Bump and runs are low, running shots that land short of the green with little backspin, bounce, and run to your target. This shot normally requires closely cut grass and a hazard free entrance to the green. The mechanics of the bump and run are similar to the finesse chipping swing except, the synchronized turn is longer both back and through with a partial wrist cock being used to provide the required power. Place the ball in the center of your stance and make a low sweeping swing with a low lofted club.

Pitches Around the Green:

On a level green, expect the ball to roll out further with a pitch than a high distance wedge and vary this by the use of your best wedge for each playing circumstance. If you land your ball on an upslope it will bounce straight up and probably roll back down the slope. Land your ball on a downslope and it will seem to roll forever. Always try to land your ball on a level area of the green and create a lower trajectory if climbing an incline is required. The basic mechanics of the pitch shot closely resemble those of the distance wedge. Our feet will be a little closer together, and our backswing shorter, however, we still need to keep our upper and lower body movement synchronized so that we can maintain rhythm and adequate power. In order to maintain a stable and accelerating swing we need to ensure that our follow-through is noticeably longer than our backswing.

Chips Near the Green:

Most often a #7 or #8 iron works best for this shot but any club will suffice. Just be sure that the ball lands on the green with the speed and trajectory that will enable it the roll to your target. As always, our speed is determined by the length of our backswing and with practice, consistent setup and preshot routine, our subconscious targeting system will help us find what is correct for each shot.

The chip swing is a one-piece shoulder turning motion where the triangle of our arms and shoulders is maintained throughout. There is no wrist cock and similar to our putting stroke, no hand action. If you putt front hand low, you may want to chip the same way.

We must make crisp, clean ball contact and to achieve this, we play the ball well back in your stance and keep most of your weight on the front foot as this will encourage the needed downward approach angle. Setup with your feet fairly close together and square to your target, then turn your toes toward the target. The ball should now be no further forward than your back ankle. This setup can leave our clubface open so be sure that it is square to your swing and aim line. After taking your routine preview swings step up and make a stable swing with the follow through being a little longer than the backswing.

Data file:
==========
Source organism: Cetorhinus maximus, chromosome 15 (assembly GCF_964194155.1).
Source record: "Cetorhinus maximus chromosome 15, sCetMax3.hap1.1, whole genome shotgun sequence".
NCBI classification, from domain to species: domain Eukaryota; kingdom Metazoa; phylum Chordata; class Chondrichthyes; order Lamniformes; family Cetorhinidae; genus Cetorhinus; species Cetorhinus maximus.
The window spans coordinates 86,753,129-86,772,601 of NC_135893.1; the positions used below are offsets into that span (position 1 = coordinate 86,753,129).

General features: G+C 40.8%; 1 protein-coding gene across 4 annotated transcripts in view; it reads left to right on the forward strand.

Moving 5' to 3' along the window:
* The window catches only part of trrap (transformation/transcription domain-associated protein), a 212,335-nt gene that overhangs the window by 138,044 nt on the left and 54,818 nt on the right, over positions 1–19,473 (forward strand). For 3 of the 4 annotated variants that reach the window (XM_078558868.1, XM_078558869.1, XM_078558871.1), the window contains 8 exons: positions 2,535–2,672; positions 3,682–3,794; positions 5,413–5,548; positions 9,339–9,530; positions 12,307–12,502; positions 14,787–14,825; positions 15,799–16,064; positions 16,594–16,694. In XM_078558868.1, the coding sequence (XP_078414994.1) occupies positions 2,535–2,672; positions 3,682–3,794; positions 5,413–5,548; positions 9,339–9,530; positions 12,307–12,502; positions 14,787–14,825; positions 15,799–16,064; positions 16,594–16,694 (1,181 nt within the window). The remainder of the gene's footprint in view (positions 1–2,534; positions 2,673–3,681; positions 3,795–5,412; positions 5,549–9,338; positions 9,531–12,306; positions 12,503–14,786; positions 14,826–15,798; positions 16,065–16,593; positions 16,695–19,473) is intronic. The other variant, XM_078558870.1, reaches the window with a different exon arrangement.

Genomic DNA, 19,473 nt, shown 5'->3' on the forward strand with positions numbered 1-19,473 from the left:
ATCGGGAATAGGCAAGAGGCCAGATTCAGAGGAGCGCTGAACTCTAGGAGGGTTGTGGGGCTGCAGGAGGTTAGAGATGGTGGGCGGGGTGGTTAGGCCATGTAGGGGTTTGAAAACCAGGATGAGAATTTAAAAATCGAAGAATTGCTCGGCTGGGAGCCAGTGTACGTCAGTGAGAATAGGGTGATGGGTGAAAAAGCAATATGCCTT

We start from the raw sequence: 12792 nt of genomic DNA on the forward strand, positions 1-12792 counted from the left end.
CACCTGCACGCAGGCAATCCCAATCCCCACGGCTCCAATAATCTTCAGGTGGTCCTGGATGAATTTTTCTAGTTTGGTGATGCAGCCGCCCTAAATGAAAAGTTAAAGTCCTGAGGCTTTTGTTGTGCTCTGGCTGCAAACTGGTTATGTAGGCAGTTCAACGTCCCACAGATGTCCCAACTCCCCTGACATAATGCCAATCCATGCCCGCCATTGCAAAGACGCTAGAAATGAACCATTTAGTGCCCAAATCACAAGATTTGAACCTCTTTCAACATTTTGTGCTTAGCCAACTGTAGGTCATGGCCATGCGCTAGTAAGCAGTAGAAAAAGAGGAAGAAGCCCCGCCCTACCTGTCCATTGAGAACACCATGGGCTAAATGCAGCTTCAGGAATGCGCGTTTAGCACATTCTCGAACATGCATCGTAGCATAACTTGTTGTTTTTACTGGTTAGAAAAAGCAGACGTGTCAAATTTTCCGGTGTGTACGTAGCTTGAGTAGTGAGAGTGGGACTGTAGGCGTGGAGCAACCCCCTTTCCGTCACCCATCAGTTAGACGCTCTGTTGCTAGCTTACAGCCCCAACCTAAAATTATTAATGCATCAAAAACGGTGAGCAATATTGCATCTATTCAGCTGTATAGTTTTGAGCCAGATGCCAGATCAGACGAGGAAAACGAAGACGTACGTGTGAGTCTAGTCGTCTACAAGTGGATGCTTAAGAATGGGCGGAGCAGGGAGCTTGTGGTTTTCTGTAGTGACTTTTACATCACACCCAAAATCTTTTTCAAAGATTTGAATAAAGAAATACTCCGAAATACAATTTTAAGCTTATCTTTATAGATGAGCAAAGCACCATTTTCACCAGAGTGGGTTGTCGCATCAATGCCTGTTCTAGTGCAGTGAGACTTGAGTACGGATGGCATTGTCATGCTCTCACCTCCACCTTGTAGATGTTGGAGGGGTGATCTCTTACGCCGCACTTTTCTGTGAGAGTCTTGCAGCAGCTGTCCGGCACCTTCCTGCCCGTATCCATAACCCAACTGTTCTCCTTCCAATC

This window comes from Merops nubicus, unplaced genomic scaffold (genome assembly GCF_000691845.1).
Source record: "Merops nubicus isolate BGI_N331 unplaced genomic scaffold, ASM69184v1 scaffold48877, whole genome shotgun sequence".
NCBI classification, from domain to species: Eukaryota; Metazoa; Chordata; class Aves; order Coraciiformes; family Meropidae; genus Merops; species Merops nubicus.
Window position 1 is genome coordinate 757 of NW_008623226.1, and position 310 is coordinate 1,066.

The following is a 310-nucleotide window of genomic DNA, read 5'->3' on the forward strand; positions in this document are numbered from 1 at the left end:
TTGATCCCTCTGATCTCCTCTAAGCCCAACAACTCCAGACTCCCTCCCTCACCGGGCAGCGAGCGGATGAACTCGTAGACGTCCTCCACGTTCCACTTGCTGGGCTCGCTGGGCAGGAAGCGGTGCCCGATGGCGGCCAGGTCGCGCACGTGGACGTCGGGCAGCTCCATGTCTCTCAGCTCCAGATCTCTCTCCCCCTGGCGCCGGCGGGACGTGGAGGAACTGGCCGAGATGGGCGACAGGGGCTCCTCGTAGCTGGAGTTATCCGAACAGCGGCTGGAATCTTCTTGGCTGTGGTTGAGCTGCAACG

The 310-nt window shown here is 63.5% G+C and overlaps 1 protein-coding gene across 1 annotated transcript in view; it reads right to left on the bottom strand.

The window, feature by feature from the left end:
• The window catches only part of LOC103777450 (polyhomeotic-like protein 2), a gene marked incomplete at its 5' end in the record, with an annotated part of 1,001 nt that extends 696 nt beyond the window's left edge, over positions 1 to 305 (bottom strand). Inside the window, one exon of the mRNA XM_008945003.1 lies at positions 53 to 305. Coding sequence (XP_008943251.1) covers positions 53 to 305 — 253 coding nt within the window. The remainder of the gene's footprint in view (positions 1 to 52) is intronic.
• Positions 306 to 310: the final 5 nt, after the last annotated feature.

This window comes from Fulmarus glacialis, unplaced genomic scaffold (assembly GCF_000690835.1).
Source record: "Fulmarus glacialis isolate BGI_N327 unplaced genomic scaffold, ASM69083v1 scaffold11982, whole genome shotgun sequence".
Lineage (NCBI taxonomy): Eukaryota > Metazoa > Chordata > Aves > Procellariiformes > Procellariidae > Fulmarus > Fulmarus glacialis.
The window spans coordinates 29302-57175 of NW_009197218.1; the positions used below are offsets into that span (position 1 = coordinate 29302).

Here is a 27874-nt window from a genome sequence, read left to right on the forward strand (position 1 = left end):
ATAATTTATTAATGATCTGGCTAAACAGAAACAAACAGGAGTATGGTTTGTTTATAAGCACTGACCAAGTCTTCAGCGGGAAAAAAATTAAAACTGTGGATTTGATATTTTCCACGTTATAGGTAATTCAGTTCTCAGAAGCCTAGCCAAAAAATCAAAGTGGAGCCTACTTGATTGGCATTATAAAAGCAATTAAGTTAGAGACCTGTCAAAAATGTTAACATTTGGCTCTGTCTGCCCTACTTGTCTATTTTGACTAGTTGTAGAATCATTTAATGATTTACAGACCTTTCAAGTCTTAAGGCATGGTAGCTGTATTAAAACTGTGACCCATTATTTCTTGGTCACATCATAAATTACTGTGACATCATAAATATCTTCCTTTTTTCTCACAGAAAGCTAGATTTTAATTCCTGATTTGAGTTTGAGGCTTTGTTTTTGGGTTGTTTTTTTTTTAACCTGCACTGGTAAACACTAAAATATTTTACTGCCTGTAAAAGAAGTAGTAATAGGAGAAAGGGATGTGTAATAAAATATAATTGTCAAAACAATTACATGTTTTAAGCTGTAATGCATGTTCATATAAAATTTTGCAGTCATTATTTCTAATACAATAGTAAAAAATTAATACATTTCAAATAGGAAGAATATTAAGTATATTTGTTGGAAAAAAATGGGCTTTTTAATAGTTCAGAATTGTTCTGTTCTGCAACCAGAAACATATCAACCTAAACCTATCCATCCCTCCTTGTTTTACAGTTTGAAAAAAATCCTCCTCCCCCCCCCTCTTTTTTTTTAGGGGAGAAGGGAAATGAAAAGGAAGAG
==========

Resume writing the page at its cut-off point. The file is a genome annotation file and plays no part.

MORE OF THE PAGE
Basic Greenside Sand Shots:

The distance wedge, finesse swing discussed earlier works well from a normal sand lie if we make three important adjustments. In most situations, this shot will provide the best chance of success. A full high follow-through will produce a back spinning high soft-landing ball flight and a short follow-through stroke will produce a low spin low trajectory ball flight

  1. Set up and aim your body and swing line 15-20 degrees to the open stance side of your target with every part of your body square to this swing line.
  2. Set your clubface about 45 degrees open to your swing line. Be sure to set the clubface open before taking your neutral finesse grip.
  3. Position the ball forward in your stance on a line to the inside of your front heel. This will allow your clubhead to contact the sand well behind the ball.

Equipment Needs:

Good short game scoring requires practice and play with a quality set of well fitted wedges that have lengths, lies, lofts, sole bounces, and heel grinds that match well to our personal stance and swing. There should at least be a PW, AW, SW, and perhaps a LW. These wedges can either match our iron set or be specific wedge designs. In order to keep within the legal fourteen club limit, you may have to eliminate a seldom used hard to hit full shot club.


Effective putting setup and stroke style is a more individual choice than it can be in any other area of our game. Good Putting is all about distance and direction control and to best achieve this we must have a putter with the correct length, lie, loft, weight, and design for our personal setup and stroke style. For most of us, factory assembled putters are much to long and this forces improper lie angles and body positions that place us at a great disadvantage in our attempts at consistent putting results. Fortunately, most of the time these fitting errors can be fixed.